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Welcome to the 10th Pennsylvania (WPCWRS) Civilian Corps page.

When one visits our camp and sees non-military participants, they may wonder why would there be so many civilians in a military camp? The logical reason is that they either travel with (and in support of) the army, or they are visiting friends and relatives in camp, or they live nearby and are just curious (maybe they are even spies). They might be sutlers trying to profit from the dire needs of the soldiers.

Our reenactment society encourages family participation, so to justify our civilian presense we should at least have 'reasons' for our existance... thus we encourage 'acting' as part of our 'reenacting'.

As civilians, we demonstrate the many ways women and non-military men helped in the war effort. When we have spectators visit our camps they are transcended into a time-warp... the 1860's. Civilian impressions are a very valuable source of information for the public. This page is to provide civilian reenactors with tips and research resourses that will help them give a more accurate impression. As our military branch portrays the volunteer soldier, even they should have a knowledge of their prior occupation before joining up.

What impression should you do? It's a wide-open field. Here are some possible impressions and activities... something for everyone:

Field Surgeon - You'll need some knowledge of 19th century medicine and surgical tools.

Music of the Civil War - There was an abundance of period music. Glee clubs were plentiful and banjo music was the most common instrument around the campfire. Brass and woodwinds were commonly heard in the camps playing the 'hits of the sixties'. You are encouraged to share your musical and singing ability. What would a reenactment be without drum and fife music?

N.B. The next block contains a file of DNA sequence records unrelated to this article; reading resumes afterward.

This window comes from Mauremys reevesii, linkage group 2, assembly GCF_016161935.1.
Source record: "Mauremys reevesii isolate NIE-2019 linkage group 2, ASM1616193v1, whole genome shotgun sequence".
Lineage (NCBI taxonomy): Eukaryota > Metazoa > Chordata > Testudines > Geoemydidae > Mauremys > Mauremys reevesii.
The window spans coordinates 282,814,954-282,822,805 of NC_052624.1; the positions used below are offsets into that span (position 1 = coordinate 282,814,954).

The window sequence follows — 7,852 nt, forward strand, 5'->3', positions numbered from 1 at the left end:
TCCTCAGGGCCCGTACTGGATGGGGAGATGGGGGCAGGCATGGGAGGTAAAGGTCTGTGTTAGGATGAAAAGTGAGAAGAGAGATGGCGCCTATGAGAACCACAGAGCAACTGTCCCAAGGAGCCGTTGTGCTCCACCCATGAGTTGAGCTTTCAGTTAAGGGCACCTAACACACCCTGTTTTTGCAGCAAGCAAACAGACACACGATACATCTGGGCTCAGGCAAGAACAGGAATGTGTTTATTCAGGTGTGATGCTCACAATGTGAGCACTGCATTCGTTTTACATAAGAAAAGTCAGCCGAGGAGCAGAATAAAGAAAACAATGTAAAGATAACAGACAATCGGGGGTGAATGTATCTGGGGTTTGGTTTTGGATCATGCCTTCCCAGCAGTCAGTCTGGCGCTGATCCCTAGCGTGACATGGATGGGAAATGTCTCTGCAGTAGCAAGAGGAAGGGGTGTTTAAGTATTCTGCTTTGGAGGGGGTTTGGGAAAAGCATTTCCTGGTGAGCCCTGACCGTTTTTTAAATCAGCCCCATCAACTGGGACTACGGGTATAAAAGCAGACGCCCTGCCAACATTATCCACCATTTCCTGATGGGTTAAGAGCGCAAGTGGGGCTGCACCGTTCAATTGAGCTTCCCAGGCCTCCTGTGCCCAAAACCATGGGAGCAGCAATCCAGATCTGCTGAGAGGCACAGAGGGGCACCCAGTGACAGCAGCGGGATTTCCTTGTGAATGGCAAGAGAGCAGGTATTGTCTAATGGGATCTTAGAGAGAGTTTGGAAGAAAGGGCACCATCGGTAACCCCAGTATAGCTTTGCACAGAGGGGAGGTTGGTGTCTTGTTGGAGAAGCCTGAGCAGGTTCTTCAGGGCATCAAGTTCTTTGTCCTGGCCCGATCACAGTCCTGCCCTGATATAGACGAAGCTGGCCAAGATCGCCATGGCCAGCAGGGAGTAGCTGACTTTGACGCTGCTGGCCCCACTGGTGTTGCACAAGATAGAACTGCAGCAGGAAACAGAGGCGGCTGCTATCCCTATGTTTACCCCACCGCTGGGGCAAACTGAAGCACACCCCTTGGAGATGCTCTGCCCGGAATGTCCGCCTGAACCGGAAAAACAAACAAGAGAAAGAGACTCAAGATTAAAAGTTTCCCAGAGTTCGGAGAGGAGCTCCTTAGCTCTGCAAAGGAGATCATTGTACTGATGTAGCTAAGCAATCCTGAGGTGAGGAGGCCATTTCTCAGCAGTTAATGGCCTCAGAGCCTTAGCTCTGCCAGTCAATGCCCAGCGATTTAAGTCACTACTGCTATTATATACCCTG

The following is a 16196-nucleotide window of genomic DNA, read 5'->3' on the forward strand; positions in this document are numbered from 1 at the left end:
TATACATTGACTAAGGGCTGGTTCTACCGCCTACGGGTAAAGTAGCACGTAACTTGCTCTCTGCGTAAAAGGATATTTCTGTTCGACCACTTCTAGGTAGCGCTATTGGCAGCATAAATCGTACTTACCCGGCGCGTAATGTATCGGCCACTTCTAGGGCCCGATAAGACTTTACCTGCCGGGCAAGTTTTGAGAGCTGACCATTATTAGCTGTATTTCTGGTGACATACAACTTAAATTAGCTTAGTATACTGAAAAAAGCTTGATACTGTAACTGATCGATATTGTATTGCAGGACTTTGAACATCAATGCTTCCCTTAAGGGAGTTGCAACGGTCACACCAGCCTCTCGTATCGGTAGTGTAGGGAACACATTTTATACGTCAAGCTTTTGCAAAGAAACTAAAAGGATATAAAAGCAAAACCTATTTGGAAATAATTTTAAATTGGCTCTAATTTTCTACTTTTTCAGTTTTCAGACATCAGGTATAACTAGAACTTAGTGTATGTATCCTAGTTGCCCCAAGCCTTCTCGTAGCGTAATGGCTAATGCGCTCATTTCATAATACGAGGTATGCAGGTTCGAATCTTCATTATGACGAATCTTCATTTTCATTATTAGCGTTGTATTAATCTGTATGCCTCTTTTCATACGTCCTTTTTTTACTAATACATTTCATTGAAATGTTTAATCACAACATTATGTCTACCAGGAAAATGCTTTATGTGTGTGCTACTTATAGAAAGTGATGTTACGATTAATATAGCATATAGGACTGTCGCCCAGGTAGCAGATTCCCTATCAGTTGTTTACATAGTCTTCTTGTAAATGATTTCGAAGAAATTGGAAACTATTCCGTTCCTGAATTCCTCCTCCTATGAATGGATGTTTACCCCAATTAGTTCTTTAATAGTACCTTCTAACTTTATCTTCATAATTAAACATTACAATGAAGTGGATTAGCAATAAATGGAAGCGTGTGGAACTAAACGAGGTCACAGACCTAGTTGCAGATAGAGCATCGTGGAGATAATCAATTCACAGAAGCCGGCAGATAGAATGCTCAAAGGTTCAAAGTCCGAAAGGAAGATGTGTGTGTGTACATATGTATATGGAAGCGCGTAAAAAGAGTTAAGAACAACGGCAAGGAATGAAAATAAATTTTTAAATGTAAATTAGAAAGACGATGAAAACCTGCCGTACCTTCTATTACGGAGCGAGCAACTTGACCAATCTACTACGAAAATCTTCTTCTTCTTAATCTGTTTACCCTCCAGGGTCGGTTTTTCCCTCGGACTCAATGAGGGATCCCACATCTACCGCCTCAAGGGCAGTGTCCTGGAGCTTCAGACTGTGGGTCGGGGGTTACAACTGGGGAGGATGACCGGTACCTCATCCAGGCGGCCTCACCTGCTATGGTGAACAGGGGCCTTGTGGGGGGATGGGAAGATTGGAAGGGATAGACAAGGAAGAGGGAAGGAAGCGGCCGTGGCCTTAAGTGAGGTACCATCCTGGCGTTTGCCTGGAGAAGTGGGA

Ladies Aid Society - Women from all corners of the Union came together to organize ways to alleviate the soldiers' suffering. There is a lot of reference on the subject and it is a good educational tool for a first-person impression. (The soldiers love all the attention).

Period Prose & Poetry - The Union army was highly literate. Any poet willing to recite aloud will find an audience.

Camp Cooking (food preparation) - The most respected person in the company. We're lucky... we got the best!

Sewing & Knitting Demonstration - Socks were always in demand for the army on it's feet.

In the sunny hours of the bright spring day,
And still in the night-time far away,
Maiden, Mother, and Grandame sit
Earnest and thoughtfully while they knit. From "Knitting Socks"

Camp Laundress - Usually women who would travel with the army. Officers often brought their own domestic help. Not a romantic impression (and a lot of work) but it's been seen at many reenactments.